Before you leave Australia, check if your medication is legal in each country you're travelling to and find out if any quantity restrictions or certification requirements apply. Consult your doctor about alternatives well in advance of travel
Take enough legal prescription medicine with you to last for the duration of your stay so you remain in good health. Carry copies of your prescription and a dated letter from your doctor stating what the medicine is, how much you'll take and that it's for personal use only.
Ebola Virus Disease
Outbreaks of Ebola Virus Disease (EVD) occur in DRC, often in remote areas.
EVD is often fatal. The symptoms of EVD can include high fever, muscle pain and weakness, headache and sore throat, followed by vomiting, diarrhoea and in some cases, internal and external bleeding. There's no available vaccine to prevent EVD. Although there's no proven safe and effective treatment for EVD, prompt and high-quality supportive care can be life-saving.
EVD is spread through direct contact with the body fluids of an infected person, even after the person has died.
Maintain strict hygiene standards. Avoid direct contact with EVD patients. See a doctor immediately if you feel unwell, or if you develop any Ebola symptoms.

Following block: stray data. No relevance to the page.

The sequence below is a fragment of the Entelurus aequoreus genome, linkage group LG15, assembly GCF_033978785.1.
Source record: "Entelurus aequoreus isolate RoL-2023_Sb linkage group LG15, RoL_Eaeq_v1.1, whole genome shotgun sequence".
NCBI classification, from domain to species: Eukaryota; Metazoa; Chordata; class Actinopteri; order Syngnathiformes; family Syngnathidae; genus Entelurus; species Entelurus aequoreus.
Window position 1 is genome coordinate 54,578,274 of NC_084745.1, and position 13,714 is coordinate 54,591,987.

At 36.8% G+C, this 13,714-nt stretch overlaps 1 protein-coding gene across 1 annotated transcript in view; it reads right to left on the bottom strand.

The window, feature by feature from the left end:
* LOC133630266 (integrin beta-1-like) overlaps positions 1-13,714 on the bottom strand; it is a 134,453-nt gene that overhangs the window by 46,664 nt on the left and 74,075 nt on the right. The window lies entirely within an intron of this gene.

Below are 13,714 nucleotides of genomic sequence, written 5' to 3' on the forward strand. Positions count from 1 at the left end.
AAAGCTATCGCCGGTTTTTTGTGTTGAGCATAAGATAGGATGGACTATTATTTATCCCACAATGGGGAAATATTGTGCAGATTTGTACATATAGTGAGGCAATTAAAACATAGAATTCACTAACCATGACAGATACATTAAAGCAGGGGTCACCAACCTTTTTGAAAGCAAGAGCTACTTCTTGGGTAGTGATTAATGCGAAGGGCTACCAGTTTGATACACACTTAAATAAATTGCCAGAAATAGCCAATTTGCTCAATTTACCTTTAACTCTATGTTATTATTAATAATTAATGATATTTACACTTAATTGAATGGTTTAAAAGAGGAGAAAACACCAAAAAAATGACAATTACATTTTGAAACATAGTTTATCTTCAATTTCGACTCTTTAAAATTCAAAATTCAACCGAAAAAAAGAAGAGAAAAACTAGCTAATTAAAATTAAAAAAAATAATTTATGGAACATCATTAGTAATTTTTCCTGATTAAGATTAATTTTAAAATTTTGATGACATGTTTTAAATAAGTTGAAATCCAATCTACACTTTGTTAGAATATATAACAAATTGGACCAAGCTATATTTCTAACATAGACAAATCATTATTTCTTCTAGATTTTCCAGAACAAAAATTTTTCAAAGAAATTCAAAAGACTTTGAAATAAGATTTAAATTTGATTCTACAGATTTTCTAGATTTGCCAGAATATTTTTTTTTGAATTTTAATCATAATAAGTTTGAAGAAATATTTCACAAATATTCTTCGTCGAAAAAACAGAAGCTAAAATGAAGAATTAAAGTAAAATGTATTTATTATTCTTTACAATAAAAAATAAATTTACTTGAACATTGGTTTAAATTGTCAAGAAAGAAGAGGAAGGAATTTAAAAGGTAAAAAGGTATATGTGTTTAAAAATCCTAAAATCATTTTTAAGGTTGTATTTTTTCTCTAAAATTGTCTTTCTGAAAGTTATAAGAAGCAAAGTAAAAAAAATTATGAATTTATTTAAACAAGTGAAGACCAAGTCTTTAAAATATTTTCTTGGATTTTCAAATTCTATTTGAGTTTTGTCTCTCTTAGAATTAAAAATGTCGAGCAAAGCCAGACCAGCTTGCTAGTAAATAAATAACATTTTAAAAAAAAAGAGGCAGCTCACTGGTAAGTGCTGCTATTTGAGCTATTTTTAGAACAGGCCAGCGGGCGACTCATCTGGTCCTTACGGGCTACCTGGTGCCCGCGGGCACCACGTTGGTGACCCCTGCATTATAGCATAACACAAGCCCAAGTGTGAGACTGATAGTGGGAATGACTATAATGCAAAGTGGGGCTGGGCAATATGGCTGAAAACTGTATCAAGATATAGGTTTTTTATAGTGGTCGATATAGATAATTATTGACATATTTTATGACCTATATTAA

Outbreaks of polio occurred in the DRC in 2011.
- Make sure you're up-to-date with vaccinations against polio, including a booster dose if required. Speak to your doctor if you're unsure whether you're fully vaccinated for polio.
- Carry evidence that you have received a dose of polio vaccine within 12 months prior to departure from the DRC.
Yellow fever is endemic and malaria occurs widely throughout the year in the DRC. Other insect-borne diseases (including filariasis, plague and African sleeping sickness) also occur.
Protect yourself against insect-borne diseases:
- get vaccinated against yellow fever before you travel
- consider taking malaria prevention medication
- ensure your accommodation is insect proof
- take measures to avoid insect bites, including using insect repellent and wearing long, loose fitting, light coloured clothing
- seek medical advice if you have a fever, muscle pain, rash or severe headache.
HIV/AIDS is prevalent. Exercise appropriate precautions if engaging in activities that expose you to risk of infection.
Other infectious diseases
Water-borne, food-borne and other infectious diseases (including cholera, typhoid, hepatitis, tuberculosis, meningitis, rabies and monkeypox) are prevalent with more serious outbreaks occurring from time to time.
- Practise good hygiene, including frequent handwashing.
- Boil all drinking water or drink bottled water.
- Avoid ice cubes.
- Avoid raw and undercooked food.
- Don't swim in fresh water to avoid exposure to certain water-borne diseases.
- Seek medical advice if you have a fever or are suffering diarrhoea.
The standard of medical facilities is basic in Kinshasa and inadequate outside of the capital.
Doctors and hospitals generally require up-front payment before commencing treatment.
If you become seriously ill or injured, you'll need to be evacuated to a destination with appropriate facilities. Medical evacuation can be extremely expensive.